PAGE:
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This week in history: Temple Beth El founded

On March 1, 1926, Temple Beth El in West Palm Beach was the first synagogue in Palm Beach County to be incorporated. The earliest Jewish congregation in the area formed in 1919, meeting in a private home on 5th Street in West Palm Beach. Within a few years the congregation split into the Reform Temple Israel and the Conservative Temple Beth El.

Popular entertainer Sophie Tucker (left) at a Temple Israel dinner in West Palm Beach in 1952. Leon Goldsmith, president of the congregation from 1942-48, is on the right. (Photo courtesy of the Florida Photographic Collection)

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Posted in Flashback blog February 27, 2012 at 6:00 am.

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The Holocaust: What if

To honor Holocaust Remembrance Day earlier this month The Education Network (T.E.N) of the Palm Beach County School District produced a 45 minute video featuring three local Holocaust survivors who tell about their memories and experiences and reflect on this dark period of history.

Watch the documentary here.

Read interviews with Holocaust survivors by Palm Beach Post staff writer Staci Sturrock.

Survivor Norman Frajman (Damon Higgins/The Palm Beach Post)

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Posted in Flashback blog April 23, 2010 at 11:24 am.

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‘We went from being tolerated to being accepted to being respected.’

When Jews throughout South Florida gather this evening to mark the start of Rosh Hashana – the Jewish New Year – it will likely evoke memories of celebrations of years past; of family gatherings, perhaps, in the Northeastern cities many previously called home.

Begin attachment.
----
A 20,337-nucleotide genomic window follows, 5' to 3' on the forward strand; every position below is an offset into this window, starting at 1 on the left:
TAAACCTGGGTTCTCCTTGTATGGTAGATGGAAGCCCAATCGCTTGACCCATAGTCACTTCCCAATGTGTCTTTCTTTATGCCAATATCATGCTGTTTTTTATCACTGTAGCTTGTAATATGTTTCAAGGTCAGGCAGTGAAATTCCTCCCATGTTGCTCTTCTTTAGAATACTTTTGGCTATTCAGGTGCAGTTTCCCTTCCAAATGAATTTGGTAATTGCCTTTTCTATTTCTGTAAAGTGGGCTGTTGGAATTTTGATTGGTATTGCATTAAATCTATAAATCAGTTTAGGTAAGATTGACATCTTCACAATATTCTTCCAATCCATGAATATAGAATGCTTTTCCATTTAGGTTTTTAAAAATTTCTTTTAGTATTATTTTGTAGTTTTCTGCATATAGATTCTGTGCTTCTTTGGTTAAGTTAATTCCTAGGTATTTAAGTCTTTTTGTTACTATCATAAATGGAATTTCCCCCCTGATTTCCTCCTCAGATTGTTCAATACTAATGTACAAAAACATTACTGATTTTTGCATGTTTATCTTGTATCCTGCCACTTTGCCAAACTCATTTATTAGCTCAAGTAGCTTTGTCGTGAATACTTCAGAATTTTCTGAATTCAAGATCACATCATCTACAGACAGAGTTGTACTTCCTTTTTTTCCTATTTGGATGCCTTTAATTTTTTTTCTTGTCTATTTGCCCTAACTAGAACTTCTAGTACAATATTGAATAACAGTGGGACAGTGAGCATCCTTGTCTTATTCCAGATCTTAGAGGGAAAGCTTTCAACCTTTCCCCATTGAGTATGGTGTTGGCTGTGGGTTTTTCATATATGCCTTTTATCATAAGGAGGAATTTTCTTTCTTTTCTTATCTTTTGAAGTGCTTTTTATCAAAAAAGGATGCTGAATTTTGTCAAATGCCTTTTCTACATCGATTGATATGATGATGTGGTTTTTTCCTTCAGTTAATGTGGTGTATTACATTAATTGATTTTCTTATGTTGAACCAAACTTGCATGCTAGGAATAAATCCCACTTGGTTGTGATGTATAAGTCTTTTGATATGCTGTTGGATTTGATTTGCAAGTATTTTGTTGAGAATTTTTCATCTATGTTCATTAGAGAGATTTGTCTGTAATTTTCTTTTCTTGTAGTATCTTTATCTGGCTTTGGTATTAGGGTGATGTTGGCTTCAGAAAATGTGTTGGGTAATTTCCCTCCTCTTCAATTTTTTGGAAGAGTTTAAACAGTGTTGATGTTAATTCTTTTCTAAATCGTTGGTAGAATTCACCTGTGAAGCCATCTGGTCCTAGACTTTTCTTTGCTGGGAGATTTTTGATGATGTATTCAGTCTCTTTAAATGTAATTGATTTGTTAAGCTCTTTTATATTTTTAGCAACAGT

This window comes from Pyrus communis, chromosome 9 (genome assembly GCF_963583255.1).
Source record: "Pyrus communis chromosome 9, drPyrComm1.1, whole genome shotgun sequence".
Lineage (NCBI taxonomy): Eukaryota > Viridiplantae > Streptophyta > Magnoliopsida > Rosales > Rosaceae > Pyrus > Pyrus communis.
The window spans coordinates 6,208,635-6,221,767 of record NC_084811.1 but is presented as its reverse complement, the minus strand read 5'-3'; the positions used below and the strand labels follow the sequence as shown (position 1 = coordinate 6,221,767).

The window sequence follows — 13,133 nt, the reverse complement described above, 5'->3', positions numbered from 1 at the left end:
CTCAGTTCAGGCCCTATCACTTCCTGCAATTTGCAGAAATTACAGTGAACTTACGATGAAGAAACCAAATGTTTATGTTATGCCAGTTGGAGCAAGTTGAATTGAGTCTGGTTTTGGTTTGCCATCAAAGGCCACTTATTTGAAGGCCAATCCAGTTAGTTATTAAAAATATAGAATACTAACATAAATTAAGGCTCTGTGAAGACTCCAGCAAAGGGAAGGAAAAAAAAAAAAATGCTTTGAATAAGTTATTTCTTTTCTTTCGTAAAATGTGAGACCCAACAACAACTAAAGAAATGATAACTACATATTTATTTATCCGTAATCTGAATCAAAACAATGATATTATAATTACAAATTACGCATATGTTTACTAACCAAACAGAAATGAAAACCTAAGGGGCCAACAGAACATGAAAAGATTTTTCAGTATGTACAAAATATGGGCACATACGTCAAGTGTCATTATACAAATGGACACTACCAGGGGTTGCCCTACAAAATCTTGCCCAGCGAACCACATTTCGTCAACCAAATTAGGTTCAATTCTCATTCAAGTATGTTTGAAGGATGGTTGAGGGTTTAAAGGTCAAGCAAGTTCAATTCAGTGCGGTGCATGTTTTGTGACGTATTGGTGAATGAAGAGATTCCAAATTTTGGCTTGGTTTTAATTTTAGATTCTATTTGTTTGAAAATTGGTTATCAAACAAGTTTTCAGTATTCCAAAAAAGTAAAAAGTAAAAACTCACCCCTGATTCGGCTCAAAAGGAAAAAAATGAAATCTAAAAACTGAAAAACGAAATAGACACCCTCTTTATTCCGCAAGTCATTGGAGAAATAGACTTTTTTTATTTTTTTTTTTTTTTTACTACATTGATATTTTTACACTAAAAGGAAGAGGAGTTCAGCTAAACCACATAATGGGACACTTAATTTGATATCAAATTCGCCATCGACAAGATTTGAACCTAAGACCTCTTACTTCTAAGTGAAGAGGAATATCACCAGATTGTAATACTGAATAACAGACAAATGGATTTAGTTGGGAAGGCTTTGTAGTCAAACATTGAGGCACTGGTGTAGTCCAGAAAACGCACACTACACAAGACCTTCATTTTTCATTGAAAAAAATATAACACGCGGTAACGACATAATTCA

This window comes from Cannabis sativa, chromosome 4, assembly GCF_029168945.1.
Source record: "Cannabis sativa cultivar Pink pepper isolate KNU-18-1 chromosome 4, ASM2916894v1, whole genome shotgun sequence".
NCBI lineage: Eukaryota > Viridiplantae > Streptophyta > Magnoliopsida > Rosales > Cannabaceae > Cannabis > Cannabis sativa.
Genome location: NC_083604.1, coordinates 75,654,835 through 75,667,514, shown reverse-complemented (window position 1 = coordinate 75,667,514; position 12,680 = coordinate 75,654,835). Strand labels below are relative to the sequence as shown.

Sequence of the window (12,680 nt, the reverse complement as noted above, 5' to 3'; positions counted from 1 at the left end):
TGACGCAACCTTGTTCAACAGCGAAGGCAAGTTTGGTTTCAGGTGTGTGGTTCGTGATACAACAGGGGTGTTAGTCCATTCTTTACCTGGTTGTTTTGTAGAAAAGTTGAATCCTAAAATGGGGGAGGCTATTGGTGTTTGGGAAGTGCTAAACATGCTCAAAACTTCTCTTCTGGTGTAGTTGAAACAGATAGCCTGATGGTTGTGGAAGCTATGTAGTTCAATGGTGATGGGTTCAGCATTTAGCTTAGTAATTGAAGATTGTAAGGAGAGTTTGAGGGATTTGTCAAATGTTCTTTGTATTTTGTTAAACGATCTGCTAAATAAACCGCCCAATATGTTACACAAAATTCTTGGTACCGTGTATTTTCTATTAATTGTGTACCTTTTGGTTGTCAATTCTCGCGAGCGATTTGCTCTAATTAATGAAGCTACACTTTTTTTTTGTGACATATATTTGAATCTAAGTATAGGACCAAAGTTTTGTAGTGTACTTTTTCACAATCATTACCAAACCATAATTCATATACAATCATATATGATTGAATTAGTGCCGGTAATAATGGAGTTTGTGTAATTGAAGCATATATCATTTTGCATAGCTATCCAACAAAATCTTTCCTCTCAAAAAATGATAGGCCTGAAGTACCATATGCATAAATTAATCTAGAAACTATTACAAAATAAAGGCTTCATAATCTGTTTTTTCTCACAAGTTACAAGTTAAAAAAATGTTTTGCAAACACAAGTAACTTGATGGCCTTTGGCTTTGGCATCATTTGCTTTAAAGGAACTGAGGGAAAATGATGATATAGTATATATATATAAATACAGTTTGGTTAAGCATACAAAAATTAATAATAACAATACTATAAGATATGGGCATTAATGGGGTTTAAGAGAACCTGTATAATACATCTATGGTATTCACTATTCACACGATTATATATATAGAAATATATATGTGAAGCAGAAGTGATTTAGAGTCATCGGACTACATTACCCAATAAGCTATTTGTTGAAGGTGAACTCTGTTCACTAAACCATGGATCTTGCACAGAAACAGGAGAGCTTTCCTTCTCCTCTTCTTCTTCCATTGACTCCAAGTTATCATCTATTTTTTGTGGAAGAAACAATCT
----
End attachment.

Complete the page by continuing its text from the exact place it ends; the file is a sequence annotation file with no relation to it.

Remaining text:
But for West Palm Beach retirees Arthur and Nola Nagler, those memories are rooted in an altogether different place, one in which the soil is so deep, dark and rich that it’s called “black gold” and the heart of the area is a lake so large that it’s more like an ocean unto itself.

In other words, they are Jews of the Glades.

“We went from being tolerated to being accepted to being respected,” says Nagler, former president of Temple Beth Sholom in Belle Glade, a synagogue that in its 44-year run – 1956 to 2000 – served as the focal point for a small, tightly knit community of Jewish families.

Some were connected to farming – specifically, as market-savvy middlemen, trained in the produce business in the northeast, who saw that the vegetables from the Glades made their way to the rest of the United States.

Others ran stores and businesses – a dry-goods shop, a dress emporium, an accounting firm – businesses typically associated with Jewish merchants and professionals.

And still others made their mark in different ways: The Gold and Dobrow families built and ran the movie theaters, including the still-surviving Prince Theatre in downtown Pahokee. Iz Nachman served as the Glades correspondent for the now-defunct Palm Beach Evening Times.

All this fits into the pattern of Jewish life in small Southern towns, says Mark I. Greenberg, a scholar who co-edited Jewish Roots in Southern Soil: A New History (Brandeis University Press, 2006). “You don’t always find Jews where you expect to find them. But they go where they can fill an economic need,” he says.